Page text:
Appellant's only contention is that documentary evidence and admissions of Capurro so strongly show the falsity of Capurro's above evidence and the payment in full of the $12,000 note that the cited evidence could not cause a substantial conflict, or, as we prefer to state it, that the appellate court may reject it, although it was believed by the trial [120 Cal. App. 2d 491] court. The main circumstances shown at the trial on which appellant relies are the following. At the trial Capurro could not produce the note for $12,000, which circumstance might indicate that he had returned or destroyed it after full payment, although he testified that he had never received it. He had no records of what he had received except eight successive passbooks on the Excelsior Branch of the Bank of America in the name of De Voto, which were received in evidence. According to Capurro's testimony they contained the payments on the assigned purchasers' notes and the payment of $450, nothing else. However in one of these books was found an initial entry of a payment received on April 10, 1929 (prior to the assignments) in the amount of $2,174.65. Capurro denied that this represented a payment on the $12,000 note; he first said that it was carried over from another bankbook and when this proved impossible because the bankbook was the earliest in chronological order he could only say that he did not know what the amount represented. It is further pointed out that Capurro on August 23 and August 31, 1929, signed authorities to reconvey a total of eleven lots although he had received purchasers' notes and deeds of trust only as to five lots and the original deed of trust as to the $12,000 did not require him to release any of his security without receiving such purchasers' deeds of trust. Capurro testified that the reconveyances were not based on any payment or assignment except the five assignments mentioned. No payment or assignment was made by Mohr's after March 5, 1930. Nevertheless Capurro did not take any legal action against Mohr's or any step to sell the one lot not released until it was acquired by plaintiff in 1950. In October, 1940, Capurro and Mohr's made an agreement with respect to a collateral transaction involving one of the lots in which transaction Mohr's advanced $300 to Capurro which Capurro agreed to pay back from the sales price or rent of the property. The letter in which this agreement is embodied does not contain any reference to the amount of $1,700 plus interest long due at that time according to Capurro.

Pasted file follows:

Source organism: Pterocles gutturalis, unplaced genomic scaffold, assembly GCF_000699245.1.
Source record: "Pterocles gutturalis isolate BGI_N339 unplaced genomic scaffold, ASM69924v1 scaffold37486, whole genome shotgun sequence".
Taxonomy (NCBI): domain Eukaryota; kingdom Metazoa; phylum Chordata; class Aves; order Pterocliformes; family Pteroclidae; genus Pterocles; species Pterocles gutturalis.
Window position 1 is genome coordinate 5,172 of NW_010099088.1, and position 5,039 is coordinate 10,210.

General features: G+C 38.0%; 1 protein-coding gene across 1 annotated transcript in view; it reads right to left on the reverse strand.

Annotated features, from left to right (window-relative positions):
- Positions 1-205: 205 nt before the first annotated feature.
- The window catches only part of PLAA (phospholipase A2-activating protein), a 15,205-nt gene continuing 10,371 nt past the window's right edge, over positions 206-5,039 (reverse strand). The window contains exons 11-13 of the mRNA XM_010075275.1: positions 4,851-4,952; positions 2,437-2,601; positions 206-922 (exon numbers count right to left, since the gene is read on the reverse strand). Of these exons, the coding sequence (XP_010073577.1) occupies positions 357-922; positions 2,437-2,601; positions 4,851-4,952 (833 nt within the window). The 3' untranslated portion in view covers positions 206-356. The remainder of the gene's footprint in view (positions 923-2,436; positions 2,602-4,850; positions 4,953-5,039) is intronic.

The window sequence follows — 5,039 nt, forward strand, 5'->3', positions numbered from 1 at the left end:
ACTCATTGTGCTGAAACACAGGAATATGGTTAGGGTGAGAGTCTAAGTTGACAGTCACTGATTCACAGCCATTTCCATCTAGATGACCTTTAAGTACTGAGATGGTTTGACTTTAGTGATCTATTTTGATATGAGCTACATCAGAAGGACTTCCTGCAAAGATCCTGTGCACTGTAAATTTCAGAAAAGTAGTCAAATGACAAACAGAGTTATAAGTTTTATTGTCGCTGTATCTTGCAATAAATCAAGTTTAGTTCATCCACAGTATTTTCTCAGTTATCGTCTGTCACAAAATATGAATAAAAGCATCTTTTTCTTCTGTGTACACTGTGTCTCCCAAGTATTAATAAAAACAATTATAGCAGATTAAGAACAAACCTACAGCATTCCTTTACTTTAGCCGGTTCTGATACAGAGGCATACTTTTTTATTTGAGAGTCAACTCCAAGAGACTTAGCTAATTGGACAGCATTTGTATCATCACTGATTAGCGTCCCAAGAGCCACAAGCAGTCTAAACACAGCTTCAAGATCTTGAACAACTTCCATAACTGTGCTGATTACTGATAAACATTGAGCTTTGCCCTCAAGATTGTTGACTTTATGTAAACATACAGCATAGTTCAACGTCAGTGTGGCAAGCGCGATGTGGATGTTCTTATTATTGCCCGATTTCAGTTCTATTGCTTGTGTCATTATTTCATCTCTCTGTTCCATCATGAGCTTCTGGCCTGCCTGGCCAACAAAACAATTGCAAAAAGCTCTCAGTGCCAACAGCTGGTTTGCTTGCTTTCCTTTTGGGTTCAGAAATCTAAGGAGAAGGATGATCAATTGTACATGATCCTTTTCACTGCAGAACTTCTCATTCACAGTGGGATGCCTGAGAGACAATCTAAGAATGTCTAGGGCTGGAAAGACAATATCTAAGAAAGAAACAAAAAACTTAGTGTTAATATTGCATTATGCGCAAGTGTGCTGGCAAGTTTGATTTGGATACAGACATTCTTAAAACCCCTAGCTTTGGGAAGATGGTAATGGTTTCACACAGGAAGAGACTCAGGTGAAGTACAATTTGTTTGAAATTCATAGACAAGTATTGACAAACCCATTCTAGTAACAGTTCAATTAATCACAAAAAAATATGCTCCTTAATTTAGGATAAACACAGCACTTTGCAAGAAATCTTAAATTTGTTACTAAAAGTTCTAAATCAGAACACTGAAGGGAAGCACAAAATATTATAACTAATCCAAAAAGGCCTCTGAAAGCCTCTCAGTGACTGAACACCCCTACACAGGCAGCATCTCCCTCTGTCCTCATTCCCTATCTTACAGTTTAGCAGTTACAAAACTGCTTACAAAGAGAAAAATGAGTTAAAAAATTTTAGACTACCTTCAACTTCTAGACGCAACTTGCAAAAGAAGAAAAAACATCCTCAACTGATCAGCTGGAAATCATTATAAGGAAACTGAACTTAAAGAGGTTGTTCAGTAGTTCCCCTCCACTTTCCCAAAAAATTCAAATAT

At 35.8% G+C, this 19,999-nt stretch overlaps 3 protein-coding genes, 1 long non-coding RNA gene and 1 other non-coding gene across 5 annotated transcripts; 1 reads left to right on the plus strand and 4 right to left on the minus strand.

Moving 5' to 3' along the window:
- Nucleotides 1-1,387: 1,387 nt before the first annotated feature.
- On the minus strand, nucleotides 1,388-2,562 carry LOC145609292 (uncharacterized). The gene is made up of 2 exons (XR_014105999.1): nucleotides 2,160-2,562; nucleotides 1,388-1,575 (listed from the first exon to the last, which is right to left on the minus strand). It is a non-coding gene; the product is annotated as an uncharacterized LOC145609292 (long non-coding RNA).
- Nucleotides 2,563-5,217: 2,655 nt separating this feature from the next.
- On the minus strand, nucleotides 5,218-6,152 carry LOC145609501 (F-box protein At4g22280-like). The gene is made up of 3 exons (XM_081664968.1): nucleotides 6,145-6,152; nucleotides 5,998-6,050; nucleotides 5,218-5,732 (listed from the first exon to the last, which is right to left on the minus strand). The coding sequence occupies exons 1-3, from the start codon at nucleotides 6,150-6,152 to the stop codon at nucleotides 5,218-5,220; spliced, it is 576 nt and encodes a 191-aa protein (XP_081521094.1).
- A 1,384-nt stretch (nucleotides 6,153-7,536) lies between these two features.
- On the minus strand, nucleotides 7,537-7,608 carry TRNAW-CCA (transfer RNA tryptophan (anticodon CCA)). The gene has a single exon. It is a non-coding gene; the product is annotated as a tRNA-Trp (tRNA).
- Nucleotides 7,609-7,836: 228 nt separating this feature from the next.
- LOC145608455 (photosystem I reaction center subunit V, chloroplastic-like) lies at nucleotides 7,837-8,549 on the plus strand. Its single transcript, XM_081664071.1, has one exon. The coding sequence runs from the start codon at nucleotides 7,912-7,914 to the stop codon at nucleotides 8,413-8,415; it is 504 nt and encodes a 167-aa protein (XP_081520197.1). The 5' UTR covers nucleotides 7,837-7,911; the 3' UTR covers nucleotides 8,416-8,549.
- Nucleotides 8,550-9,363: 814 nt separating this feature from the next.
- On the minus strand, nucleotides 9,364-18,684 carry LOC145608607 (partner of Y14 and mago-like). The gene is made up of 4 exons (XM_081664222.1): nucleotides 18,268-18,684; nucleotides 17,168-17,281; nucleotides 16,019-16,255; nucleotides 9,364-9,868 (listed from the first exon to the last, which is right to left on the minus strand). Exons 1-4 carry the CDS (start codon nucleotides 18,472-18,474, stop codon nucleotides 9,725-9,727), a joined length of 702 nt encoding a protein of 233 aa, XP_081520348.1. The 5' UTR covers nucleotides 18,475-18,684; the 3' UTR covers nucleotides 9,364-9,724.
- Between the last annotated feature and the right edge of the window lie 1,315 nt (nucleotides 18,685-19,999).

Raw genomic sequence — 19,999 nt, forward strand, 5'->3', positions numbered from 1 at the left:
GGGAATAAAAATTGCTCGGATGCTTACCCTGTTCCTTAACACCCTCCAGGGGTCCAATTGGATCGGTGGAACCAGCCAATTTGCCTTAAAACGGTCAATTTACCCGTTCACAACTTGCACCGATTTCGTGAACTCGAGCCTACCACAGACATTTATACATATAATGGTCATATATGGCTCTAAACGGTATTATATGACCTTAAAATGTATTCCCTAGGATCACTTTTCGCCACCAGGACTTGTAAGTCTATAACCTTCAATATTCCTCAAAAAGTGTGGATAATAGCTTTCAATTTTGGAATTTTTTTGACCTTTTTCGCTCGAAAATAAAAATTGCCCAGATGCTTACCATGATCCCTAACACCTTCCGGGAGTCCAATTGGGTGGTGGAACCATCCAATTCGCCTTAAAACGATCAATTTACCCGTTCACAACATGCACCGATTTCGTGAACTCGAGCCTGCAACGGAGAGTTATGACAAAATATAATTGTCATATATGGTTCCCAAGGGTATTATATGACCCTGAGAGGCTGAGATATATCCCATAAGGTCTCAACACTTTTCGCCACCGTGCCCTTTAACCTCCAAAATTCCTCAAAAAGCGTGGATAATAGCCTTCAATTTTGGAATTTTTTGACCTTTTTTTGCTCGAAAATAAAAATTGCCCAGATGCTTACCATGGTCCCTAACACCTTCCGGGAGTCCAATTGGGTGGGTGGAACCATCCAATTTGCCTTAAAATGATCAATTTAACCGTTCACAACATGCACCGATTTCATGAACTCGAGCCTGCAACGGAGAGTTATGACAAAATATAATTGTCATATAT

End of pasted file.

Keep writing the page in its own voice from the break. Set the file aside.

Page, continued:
Respondent does not try to explain any of these peculiar circumstances, but takes the position that they only cause a conflict with Capurro's testimony resolved by the trial court in respondent's favor. We have come to the conclusion that on the basis of the authorities respondent's position must be sustained. [120 Cal. App. 2d 492]